In a method for producing a printed magnetic element, a substrate is provided on a surface having at least one contact made of an electrically conductive material. A structure arranged below, above and/or next to the contact is printed on or onto the at least one contact and directly touching it, which structure is present as a paste, gel, dispersion or suspension and comprises a material that has a magnetoresistive effect. The contact and/or the structure is then functionalized by irradiation with electromagnetic radiation over a period in the millisecond range and becomes electrically conductive and sensitive to magnetic fields, that is, that the entire structure or at least individual parts thereof have a magnetoresistive effect, at least by forming a mechanical connection between individual particles of the electrically conductive material and/or the material having a magnetoresistive effect. It can also be provided that the functionalization of the structure is carried out in two steps: First, drying and then irradiation with electromagnetic radiation over a period of time in the millisecond range, which causes sintering, pyrolysis, decomposition of organic components and/or removal of surface oxides. The material exhibiting a magnetoresistive effect is selected from bismuth, indium, antimony, iron, nickel, cobalt or an alloy of the elements mentioned or contains bismuth, indium, antimony, iron, nickel, cobalt or an alloy of the elements mentioned. The structure and the contact can be applied such that first the contact is applied to the surface of the substrate and then the structure is applied and such that the structure is produced first and then the contact. In the last-mentioned case, the at least one contact is thus possibly only in indirect touch contact with the surface of the substrate and the structure is in direct touching contact with the surface. The mechanical connection is to be understood to mean the formation of permanent, direct contact between the particles, for example, by means of a sintered bridge.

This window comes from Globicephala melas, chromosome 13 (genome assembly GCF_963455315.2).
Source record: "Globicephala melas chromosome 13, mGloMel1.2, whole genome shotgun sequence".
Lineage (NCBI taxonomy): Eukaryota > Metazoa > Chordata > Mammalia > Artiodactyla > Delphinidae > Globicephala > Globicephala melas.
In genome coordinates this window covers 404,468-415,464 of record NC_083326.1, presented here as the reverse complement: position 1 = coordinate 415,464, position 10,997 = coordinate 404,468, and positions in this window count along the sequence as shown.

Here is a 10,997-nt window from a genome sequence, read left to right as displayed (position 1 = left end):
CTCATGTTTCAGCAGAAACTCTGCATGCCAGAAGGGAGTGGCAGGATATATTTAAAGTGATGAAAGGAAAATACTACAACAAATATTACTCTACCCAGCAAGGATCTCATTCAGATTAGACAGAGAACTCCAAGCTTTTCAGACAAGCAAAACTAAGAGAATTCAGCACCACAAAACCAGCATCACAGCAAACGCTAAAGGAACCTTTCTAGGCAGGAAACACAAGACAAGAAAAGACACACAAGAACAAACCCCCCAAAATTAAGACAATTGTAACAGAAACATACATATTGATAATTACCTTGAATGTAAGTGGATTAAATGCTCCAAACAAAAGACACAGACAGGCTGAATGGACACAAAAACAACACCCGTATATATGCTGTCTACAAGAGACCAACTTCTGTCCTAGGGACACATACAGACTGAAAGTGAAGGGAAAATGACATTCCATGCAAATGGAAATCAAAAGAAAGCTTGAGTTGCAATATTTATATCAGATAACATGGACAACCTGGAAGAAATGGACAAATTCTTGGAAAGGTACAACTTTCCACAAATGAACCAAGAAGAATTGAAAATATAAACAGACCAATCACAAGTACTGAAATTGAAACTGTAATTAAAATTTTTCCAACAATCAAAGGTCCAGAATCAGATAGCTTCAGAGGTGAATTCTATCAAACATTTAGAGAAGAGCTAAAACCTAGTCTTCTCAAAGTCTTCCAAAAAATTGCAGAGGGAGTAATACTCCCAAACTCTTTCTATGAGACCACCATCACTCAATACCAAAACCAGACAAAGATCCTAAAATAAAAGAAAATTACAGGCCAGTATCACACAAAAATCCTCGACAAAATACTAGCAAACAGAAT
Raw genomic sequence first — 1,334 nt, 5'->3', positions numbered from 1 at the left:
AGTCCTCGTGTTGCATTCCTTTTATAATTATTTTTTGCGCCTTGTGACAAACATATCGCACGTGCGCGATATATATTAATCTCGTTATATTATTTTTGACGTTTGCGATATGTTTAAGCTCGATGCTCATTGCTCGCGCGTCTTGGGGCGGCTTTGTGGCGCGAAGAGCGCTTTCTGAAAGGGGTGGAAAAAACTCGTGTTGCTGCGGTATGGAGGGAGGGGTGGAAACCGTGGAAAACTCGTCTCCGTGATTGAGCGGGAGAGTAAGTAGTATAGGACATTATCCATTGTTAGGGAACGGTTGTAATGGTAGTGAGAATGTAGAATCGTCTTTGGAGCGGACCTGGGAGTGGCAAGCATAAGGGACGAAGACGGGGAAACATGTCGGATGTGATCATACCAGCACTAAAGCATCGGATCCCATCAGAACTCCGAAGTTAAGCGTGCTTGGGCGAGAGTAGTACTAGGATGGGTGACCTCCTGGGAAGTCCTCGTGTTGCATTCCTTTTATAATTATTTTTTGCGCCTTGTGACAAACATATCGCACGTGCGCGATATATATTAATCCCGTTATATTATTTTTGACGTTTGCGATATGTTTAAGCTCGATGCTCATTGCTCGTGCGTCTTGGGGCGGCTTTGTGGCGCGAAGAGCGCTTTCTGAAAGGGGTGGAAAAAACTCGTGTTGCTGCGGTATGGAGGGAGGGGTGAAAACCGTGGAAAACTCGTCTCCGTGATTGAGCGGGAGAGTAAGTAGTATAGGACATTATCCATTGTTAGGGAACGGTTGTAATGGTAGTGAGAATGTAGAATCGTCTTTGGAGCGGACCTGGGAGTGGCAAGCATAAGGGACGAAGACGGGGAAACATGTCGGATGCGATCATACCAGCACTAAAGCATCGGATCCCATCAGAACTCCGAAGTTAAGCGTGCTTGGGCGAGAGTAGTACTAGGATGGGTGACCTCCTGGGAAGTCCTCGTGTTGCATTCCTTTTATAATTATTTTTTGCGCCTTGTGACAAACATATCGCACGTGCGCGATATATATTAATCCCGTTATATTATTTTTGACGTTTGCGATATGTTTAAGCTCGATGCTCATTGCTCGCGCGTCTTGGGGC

Functionalization by means of irradiation with electromagnetic radiation, which enables the electrical conductivity and the magnetoresistive effect to occur, enables the structure to be provided with the desired properties significantly faster than with conventional methods. Printing the structure also enables the desired arrangement to be produced quickly and inexpensively. In addition, adhesion to the substrate, for example, by local partial melting of a surface of the substrate, is improved without affecting the magnetic and electrical properties. An electrically conductive material is to be understood to mean a material whose electrical conductivity is at least 103 S/m at room temperature. The magnetoresistive effect (MR effect) in the context of this document is intended to describe an effect in which an electrical resistance of the respective material changes when a magnetic field is applied to direct current and/or alternating current (magnetoimpedance). In particular, the usual magnetoresistive effect (ordinary magnetoresistive effect, OMR, without ferromagnetic ordering), the anisotropy magnetoresistance effect (AMR effect), the giant magnetoresistance effect (GMR effect), the colossal magnetoresistive effect (CMR effect), the tunnel magnetoresistance effect (TMR effect) and the planar Hall effect is to be understood here. In addition, changes in the electrical resistance of the material due to a normal and/or an anomalous Hall effect should also fall under this. Alternatively or additionally, the structure and/or the contact can also be dried in an oven and then irradiated with the electromagnetic radiation so that the corresponding material becomes electrically conductive immediately after drying and the subsequent irradiation in the millisecond range enables further improvement of the electrical conductivity or the magnetoresistive properties. In this case, a gel is to be understood as meaning, in particular, a disperse system consisting of at least two components, one of the components in liquid form and the other component in solid form at room temperature, that is, 20° C., and forming a spongy, three-dimensional network. A paste is to be understood in particular as a suspension which is no longer flowable and which has a high solids content, typically more than 10 percent by weight. In the context of this document, a structure is to be understood as meaning, in particular, a layer having a defined outer contour which is typically applied in a single process step and is preferably formed in a single layer, that is, consisting only of a single layer.